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At Least He Knows Which Bright Ball in the Sky is the Sun

I guess. Link

At the award-winning seafood restaurant in downtown Cleveland that The Atlantic rented out for the entire four-day Republican National Convention, GOP Rep. Bill Johnson turned to me and explained that solar panels are not a viable energy source because "the sun goes down."


The event was sponsored by the American Petroleum Institute, the lobbying arm of fossil fuel giants like ExxonMobil, Chevron, and ConocoPhilips.

Johnson, a climate denier and influential member of the House Committee on Energy and Commerce, spoke of a future when American scientists "solve these big problems" and "figure out how to harness the sun's energy, and store it up, so that we can put it out over time." His hypothetical invention, of course, is called a battery, and was invented over 200 years ago.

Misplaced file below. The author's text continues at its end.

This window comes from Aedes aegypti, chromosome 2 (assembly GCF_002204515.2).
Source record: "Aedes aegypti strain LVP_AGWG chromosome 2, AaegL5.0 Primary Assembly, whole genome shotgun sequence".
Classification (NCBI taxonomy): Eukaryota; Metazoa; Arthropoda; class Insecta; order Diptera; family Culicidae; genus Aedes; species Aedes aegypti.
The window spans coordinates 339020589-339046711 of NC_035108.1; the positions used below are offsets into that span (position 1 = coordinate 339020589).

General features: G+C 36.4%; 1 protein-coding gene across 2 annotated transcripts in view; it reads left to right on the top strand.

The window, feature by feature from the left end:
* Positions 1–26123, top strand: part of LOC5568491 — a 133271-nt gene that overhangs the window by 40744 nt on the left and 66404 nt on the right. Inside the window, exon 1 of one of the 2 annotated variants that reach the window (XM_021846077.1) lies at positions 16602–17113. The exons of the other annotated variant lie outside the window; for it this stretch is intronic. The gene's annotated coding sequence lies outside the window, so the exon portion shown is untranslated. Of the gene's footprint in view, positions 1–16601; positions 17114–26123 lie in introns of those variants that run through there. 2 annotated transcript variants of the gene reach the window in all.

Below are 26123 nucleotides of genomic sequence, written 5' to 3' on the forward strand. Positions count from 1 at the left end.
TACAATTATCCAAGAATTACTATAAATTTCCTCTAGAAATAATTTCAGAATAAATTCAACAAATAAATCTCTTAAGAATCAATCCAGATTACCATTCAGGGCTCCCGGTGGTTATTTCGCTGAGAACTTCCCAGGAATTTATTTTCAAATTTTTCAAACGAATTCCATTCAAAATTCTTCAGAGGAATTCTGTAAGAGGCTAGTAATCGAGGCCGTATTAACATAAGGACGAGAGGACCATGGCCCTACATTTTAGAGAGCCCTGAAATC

Both congressmen went nearly unchallenged by the moderator, The Atlantic's Washington Editor Steve Clemons, who said he wasn't able to find an opposing speaker, but went ahead with the event anyway.

I sympathize with Clemons. I'm sure it's quite difficult to find anyone in the entire world who could possibly have an opposing view on climate change.

Evidence of human-made climate change is so conclusive that it's wrong for journalists to treat its denial like a reasonable point of view.

And now i get to post this link to a Wonderella comic about the media's need to present "both sides" when one of those sides is coo-coo and also factually wrong.

By min | August 2, 2016, 9:24 AM | Liberal Outrage